“First of all, then, I urge that petitions, prayers, intercessions and thanksgivings be offered for all men…” (1 Timothy 2:1 NEB)


“Intercessory prayer is the purifying bath into which the individual and the fellowship must enter every day.” Dietrich Bonhoeffer


If we are to be good intercessors it might be helpful to learn more about what intercessory prayer is.  In Prayer Power Unlimited, by J. Oswald Sanders, he lists the five principle elements of prayer:

adoration (worship); confessions; thanksgiving; petition and intercession (sometimes together called supplication).  He says that “prayer cannot be analysed, since it is a unity, an outpouring of the single life of the one who prays.”  But healthy prayer should have all those elements.


The Lord’s Prayer that we looked at last week is an example of complete praying with these elements.  The prayer is half way completed before personal need is mentioned.  Worship, thanksgiving, and confession are the Godward aspects of prayer.  Petition and intercession the aspects that are directed towards man.


The word petition is from the Greek word meaning ‘to beg, to lack’.  It refers to asking for one’s personal needs.  It comes from a sense of inadequacy, the inability to meet one’s own needs.  “Let us therefore draw near with confidence to the throne of grace, that we may receive mercy and may find grace to help in times of need.” Hebrews 4:16.


In intercession we are concerned for the needs and interests of others.  When we more from petition to intercession we are shifting our centre of gravity from our own needs to the needs and concerns of those around us.  Intercessory prayer is selfless prayer, even self-giving prayer.  In the on-going work of the Kingdom of God nothing is more important than intercessory prayer.  The idea behind the Greek word here is “to fall in with a person, to draw near so as to converse freely, and hence to have freedom of access”.  It is a word used to describe a child who goes to his father on behalf of another, or a person who enters the king’s presence for another.  The pray-er forgets himself and his own needs and identifies with the needs of the one for whom he prays.  (Two examples for reflection:  The prayers of Abraham for Sodom, Genesis 18:23-33, and Moses for Israel, Exodus 32:1-14).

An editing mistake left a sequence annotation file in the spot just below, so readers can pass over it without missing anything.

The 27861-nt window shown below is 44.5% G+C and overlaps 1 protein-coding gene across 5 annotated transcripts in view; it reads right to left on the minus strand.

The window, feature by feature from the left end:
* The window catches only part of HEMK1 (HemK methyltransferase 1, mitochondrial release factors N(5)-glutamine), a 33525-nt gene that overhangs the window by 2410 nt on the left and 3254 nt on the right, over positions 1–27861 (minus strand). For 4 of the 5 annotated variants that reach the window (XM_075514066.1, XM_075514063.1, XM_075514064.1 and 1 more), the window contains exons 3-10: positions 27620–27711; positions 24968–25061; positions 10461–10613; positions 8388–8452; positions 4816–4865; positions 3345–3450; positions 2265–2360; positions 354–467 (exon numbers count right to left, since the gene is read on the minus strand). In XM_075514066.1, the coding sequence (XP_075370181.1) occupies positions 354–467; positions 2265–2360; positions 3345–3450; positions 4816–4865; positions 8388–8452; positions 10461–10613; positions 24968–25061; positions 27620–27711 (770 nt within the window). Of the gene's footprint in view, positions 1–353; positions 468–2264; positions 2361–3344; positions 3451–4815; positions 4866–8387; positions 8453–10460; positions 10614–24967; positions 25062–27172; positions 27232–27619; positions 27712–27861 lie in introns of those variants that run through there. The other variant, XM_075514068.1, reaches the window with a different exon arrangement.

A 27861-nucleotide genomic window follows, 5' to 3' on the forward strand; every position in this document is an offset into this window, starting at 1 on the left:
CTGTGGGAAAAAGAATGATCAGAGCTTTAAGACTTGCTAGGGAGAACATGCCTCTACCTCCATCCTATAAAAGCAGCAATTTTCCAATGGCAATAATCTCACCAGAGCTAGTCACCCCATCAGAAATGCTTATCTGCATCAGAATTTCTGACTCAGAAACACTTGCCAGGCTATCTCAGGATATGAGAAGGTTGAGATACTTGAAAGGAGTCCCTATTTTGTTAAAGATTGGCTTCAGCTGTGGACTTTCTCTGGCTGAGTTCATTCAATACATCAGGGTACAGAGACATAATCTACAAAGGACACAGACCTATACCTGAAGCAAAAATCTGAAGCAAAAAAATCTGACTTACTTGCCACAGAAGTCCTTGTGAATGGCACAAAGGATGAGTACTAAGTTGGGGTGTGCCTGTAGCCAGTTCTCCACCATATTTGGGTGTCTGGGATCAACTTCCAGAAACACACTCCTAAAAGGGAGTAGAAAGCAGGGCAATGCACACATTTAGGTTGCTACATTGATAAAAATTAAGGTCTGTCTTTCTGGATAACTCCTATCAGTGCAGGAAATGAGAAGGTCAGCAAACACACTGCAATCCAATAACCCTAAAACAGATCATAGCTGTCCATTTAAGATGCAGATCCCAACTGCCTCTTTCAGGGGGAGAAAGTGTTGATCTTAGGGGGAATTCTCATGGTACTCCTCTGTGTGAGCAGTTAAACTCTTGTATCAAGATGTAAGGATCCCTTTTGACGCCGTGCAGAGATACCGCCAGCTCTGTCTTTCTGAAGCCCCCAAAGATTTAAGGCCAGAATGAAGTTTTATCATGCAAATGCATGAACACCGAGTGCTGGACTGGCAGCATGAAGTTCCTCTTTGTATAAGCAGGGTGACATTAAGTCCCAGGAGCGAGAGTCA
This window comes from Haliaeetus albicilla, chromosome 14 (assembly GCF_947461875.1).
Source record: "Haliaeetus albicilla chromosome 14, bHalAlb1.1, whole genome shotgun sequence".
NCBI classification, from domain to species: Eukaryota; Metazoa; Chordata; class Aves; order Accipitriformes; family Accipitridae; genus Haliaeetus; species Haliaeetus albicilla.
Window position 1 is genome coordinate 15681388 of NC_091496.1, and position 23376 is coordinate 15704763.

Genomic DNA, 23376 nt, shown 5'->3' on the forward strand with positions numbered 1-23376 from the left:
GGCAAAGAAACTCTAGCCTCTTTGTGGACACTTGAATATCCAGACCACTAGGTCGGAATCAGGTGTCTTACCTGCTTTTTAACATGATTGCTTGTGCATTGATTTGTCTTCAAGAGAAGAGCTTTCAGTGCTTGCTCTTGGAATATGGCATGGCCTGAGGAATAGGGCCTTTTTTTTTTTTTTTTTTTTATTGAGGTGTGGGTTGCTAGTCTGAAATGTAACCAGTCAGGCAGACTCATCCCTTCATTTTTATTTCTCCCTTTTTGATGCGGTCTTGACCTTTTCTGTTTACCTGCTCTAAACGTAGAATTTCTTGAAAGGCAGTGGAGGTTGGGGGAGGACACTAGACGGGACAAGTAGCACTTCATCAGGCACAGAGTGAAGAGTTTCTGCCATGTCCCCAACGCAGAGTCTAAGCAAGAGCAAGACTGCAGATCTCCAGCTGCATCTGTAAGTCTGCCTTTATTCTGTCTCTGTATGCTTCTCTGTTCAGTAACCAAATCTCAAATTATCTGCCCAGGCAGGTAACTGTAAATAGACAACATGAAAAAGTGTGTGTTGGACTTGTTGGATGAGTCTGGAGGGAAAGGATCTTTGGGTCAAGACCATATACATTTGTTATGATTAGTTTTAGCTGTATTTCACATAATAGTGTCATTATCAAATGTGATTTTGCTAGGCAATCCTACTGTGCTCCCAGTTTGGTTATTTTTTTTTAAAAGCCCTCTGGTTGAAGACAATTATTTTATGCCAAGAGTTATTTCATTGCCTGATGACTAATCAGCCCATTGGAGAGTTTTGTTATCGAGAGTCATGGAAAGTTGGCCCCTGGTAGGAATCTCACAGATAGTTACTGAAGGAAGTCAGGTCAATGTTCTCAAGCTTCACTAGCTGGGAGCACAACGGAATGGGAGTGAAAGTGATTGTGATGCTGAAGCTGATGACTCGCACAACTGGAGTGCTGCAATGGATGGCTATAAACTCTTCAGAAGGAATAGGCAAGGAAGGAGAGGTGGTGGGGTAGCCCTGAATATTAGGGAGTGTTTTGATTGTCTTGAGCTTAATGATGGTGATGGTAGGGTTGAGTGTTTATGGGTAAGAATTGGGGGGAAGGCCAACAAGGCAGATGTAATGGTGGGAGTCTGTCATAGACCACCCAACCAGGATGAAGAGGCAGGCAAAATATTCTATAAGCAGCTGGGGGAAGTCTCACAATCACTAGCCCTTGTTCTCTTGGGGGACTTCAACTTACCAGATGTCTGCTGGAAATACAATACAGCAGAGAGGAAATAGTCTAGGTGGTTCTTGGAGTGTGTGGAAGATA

We are not left alone in this work of intercessory prayer.  Our humble prayers of intercession are backed up and reinforced by our eternal Intercessor.  Paul assures us that it is “Christ Jesus, who died, yes, who was raised, who is at the right hand of God, who indeed intercedes for us.”  Romans 8:34.  As if to intensify the truth of this, the writer to the Hebrews declares Jesus an eternal priest after the order of Melchizedek who “always lives to make intercession” Hebrews 7:25.


Gracious Holy Spirit, so much of my life seems

To revolve around my interests and my welfare.

I would like to live just one day in which every-

Thing I did benefited someone besides myself.

Perhaps prayer for others is a starting point.

Help me to do so without any need for praise

or reward.

                                                            In Jesus’ name.